Newcomers Richard Travis and Eleanor Parker headline this one, and while Parker went onto a career highlighted by four Oscar nominations, Travis ended up a B lister. The film moves steadily, but it's just one cliché after another, although a few shocking moments do gather attention. It's typical Warner Brothers brash entertainment, rushing by in an hour, so you won't be bored. It's just too bad you may find yourself saying 10 minutes in, "Here we go again!"
The Last Ride (1944)
** 1/2 (out of 4)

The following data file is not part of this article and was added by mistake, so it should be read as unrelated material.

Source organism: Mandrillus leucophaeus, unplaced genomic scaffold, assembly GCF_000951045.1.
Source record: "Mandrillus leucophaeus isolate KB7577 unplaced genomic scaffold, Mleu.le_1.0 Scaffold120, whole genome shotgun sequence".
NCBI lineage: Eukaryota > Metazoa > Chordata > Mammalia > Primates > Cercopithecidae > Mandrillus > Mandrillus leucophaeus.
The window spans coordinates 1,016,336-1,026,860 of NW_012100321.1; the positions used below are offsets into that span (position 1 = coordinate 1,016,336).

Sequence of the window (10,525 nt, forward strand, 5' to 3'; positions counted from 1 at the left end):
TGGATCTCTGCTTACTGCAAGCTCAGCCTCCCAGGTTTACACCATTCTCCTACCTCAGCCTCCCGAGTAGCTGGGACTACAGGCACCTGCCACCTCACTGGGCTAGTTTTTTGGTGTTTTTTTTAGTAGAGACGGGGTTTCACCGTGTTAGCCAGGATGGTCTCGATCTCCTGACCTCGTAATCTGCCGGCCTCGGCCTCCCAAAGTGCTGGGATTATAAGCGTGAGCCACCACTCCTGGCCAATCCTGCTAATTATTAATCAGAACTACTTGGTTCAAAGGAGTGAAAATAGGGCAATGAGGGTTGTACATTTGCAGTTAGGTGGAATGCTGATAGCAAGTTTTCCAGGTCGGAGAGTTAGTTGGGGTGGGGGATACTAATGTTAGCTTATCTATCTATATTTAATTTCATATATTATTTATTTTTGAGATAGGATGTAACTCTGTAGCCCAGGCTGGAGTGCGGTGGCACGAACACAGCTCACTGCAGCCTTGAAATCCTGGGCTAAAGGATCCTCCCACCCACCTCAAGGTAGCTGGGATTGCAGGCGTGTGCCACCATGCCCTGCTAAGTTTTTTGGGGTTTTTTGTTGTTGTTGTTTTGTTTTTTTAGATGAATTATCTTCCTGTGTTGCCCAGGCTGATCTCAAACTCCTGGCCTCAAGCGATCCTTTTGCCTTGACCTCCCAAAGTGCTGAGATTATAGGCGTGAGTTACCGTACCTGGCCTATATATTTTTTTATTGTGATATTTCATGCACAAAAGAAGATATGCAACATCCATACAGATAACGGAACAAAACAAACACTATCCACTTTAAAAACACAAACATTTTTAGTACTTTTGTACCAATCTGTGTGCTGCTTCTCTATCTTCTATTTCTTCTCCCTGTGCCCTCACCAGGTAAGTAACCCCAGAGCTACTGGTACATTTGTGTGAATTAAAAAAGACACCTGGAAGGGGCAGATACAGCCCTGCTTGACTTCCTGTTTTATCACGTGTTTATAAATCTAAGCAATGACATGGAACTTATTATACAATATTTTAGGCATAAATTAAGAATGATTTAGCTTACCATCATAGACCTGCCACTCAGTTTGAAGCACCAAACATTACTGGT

Bizarre but entertaining "B" movie from Warner deals with the classic tale of a good brother going up against the bad one. In this film, the good guy (Richard Travis) happens to be a detective trying to crack of the case of some bootleg tires being sold around the town and which has caused the death of a couple kids. The bad brother (Charles Lang) works for the underground operation and clashes with his brother over the rights to do so. THE LAST RIDE is a pretty entertaining gem that works for a number of reasons but one of the biggest is its story. I've seen quite a few crime pictures were all sorts of things were being stolen or illegally sold but this is the first one where those items were tires. This actually made for a pretty interesting set up early on and I really liked the racket these guys were running of stealing tires, then making those victims order new tires from them. I think things get a bit watered down towards the end when we start to get into more of the bad vs. good brother subplot, which is one we've seen countless times. Director D. Ross Lederman does a pretty good job at keeping the film moving at a very fast pace and it should be noted that it clocks in at just 58-minutes so there's certainly no down time. Both Travis and Lang fit into their roles very nicely and we get some nice support from Eleanor Parker, Jack LaRue and the always dependable Cy Kendall. THE LAST RIDE certainly isn't going to be found on lists containing the greatest movies ever made but it's certainly unique enough to where it's worth viewing.